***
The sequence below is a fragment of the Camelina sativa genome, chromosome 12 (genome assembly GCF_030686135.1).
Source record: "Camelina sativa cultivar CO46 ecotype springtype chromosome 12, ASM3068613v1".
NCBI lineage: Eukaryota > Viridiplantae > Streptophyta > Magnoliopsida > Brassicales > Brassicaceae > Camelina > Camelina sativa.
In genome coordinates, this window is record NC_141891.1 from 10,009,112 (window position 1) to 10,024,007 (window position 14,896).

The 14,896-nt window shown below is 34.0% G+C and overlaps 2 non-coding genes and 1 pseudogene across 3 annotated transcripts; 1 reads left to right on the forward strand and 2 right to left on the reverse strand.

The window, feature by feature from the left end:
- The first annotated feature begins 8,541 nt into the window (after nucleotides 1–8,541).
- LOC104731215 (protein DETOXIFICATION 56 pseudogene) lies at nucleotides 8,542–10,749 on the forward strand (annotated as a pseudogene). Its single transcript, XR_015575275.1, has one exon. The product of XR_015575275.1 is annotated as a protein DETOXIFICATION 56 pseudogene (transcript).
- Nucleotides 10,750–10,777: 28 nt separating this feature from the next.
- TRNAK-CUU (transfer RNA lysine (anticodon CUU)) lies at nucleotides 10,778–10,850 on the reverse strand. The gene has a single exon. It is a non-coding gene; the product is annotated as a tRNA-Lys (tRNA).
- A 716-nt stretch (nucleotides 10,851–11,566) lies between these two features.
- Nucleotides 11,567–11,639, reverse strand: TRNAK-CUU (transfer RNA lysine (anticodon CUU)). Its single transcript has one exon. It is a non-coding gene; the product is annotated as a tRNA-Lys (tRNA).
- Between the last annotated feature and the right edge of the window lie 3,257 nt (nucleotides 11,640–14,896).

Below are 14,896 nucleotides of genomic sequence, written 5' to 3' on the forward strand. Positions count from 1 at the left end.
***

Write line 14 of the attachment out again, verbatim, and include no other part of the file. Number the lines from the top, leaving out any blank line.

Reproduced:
Below are 14,896 nucleotides of genomic sequence, written 5' to 3' on the forward strand. Positions count from 1 at the left end.